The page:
CLEVELAND -- Safe Kids Greater Cleveland is joining Safe Kids Worldwide in sharing a new research report on Halloween safety.

Did you know, only one-third (35%) of parents discuss Halloween safety with their children every year?

More than one in nine (12%) parents report that their child age 5 years or younger is permitted to trick-or-treat without adult supervision.

Only one in three (31%) parents express fears about child pedestrian injuries on Halloween night, despite the excessive risk of walking on or near streets in the dark.

This is a first-of-its kind study on Halloween-safety, which was commissioned by Safe Kids USA and conducted by Harris Interactive.

A poll of 935 parents with children ages 12 and younger was conducted to assess their knowledge, attitudes and behaviors related to Halloween safety.

On average, twice as many child pedestrians are killed while walking on Halloween compared to other days of the year. On this potentially dangerous night of the year for young trick-or-treaters, Safe Kids Greater Cleveland strongly recommends that parents prepare children to behave safely and for drivers to take extra precautions.

While most of the parent participants in the study have talked to their children about Halloween safety at some point, many have not made it an annual conversation.

UH Rainbow Babies & Children's Hospital and Safe Kids Greater Cleveland urge parents to engage in repeated discussions with each child, every year to reinforce safety messages and safe behaviors because of the risks they face on Halloween.

According to the study, 40 percent of parents allow their child to use one or more unsafe item on Halloween such as a mask, loosing fitting clothing, and / or a sharp object - any of which could contribute to falls, burns or pedestrian injuries.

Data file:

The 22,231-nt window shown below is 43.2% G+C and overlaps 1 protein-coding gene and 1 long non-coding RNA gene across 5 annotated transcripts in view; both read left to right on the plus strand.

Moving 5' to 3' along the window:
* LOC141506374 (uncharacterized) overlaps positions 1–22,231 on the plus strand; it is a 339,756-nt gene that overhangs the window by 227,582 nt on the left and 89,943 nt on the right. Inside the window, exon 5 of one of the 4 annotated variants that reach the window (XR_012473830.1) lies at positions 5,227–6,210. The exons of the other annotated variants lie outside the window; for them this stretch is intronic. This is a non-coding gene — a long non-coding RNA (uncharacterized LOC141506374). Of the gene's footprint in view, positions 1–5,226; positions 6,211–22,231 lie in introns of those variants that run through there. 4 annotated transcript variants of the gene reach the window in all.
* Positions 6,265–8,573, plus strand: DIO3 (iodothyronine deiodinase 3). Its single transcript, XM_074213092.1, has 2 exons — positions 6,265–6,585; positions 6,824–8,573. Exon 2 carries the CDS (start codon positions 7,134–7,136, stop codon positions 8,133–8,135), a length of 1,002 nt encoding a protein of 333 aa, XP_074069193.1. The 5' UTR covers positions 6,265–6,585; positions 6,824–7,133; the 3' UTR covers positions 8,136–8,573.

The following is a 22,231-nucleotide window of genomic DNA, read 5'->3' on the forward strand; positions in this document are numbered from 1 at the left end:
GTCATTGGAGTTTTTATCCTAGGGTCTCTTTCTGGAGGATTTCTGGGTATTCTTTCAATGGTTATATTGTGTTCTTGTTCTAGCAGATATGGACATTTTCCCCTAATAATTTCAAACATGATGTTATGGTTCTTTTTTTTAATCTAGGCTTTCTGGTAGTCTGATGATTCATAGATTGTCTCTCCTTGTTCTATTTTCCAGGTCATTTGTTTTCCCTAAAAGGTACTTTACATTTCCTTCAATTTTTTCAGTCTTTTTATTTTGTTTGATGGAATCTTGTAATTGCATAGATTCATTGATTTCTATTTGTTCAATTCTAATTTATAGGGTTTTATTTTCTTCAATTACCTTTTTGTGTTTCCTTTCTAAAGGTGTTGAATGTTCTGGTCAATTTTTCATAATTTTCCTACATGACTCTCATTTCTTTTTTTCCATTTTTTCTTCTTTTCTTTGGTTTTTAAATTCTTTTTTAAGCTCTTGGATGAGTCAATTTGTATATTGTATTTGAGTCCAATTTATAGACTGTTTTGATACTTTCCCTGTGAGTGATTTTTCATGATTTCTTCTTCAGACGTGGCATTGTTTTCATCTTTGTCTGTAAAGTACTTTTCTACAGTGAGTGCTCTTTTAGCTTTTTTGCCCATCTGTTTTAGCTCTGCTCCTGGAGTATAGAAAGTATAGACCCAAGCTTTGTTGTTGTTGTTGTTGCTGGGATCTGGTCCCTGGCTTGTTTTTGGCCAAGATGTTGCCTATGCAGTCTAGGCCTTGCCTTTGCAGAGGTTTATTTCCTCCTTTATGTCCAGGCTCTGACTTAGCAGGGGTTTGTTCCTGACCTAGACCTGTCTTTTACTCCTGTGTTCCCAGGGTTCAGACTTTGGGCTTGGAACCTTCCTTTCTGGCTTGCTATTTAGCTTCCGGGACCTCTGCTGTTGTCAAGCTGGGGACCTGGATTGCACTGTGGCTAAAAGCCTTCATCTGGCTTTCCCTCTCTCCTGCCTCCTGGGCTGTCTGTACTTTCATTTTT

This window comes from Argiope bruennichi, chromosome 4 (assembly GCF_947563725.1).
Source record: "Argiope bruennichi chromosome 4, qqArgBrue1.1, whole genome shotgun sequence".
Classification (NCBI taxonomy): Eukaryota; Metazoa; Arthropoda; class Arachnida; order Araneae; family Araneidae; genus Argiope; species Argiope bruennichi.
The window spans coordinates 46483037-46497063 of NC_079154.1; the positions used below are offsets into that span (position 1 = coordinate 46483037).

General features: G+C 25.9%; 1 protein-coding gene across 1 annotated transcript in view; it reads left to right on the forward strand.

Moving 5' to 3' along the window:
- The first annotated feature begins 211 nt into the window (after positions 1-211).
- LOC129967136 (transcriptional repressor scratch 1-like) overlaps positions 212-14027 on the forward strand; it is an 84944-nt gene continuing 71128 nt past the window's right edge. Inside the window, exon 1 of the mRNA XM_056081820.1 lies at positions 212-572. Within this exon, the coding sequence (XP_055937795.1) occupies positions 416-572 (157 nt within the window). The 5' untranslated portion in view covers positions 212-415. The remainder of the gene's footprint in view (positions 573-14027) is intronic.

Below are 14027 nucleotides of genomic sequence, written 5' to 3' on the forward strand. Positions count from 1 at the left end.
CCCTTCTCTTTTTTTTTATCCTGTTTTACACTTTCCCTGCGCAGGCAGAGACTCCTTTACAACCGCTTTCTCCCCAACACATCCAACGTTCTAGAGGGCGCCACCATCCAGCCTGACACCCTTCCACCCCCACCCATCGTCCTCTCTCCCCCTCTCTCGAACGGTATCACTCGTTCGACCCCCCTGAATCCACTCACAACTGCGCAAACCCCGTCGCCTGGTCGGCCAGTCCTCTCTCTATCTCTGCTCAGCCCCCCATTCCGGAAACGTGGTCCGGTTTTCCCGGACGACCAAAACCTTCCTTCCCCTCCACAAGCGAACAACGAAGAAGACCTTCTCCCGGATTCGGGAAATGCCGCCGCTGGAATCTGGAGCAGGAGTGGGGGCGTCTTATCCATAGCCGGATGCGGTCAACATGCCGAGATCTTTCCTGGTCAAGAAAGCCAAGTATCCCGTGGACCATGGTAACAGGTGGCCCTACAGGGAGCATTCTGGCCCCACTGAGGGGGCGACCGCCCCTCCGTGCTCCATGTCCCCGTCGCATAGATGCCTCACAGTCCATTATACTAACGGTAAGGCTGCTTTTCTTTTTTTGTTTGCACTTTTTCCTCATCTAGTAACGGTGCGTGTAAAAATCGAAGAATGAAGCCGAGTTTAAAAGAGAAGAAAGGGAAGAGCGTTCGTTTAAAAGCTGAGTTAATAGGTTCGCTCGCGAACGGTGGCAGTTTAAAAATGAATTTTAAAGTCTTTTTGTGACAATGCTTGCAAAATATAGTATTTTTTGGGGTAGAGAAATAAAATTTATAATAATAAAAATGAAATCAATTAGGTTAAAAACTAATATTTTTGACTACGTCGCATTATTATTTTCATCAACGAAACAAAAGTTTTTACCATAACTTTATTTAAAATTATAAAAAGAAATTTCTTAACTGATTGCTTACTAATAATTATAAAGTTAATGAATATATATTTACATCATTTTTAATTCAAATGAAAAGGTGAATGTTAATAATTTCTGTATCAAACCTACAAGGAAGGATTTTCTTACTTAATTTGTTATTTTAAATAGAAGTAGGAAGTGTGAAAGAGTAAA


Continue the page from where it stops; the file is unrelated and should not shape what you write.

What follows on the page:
These are preventable hazards that could be avoided by following basic safety rules. Another key finding of this report shows twelve percent of children five years of age or younger are permitted to trick-or-treat alone. Not only should these young children be accompanied by an adult, but experts also recommend that no child under 12 years of age spend Halloween night navigating the streets unsupervised.

This recommendation is made to protect children who often lack the maturity and cognitive ability to make appropriate decisions to accurately judge vehicle speeds and distance.

Children under 12 should trick-or-treat and cross streets with an adult. Always walk on sidewalks or paths. If there are no sidewalks, walk facing traffic as far to the left as possible. Cross the street at corners, using traffic signals and crosswalks.

Decorate costumes and bags with reflective tape or stickers and, choose light colored costumes that fit properly and avoid carrying sticks, swords, or other sharp objects.

Check treats for signs of tampering before children are allowed to eat them. Candy should be thrown away if the wrapper is faded or torn, or the item is unwrapped.

What Drivers Need to Know: Slow down and be especially alert in residential neighborhoods. Children are excited on Halloween and may move in unpredictable ways. Anticipate heavy pedestrian traffic and turn your headlights on early in the day so you can spot children from greater distances.

Remember that costumes can limit children's visibility and they may not be able to see your vehicle. Reduce any distractions inside your car so you can concentrate on the road and your surroundings.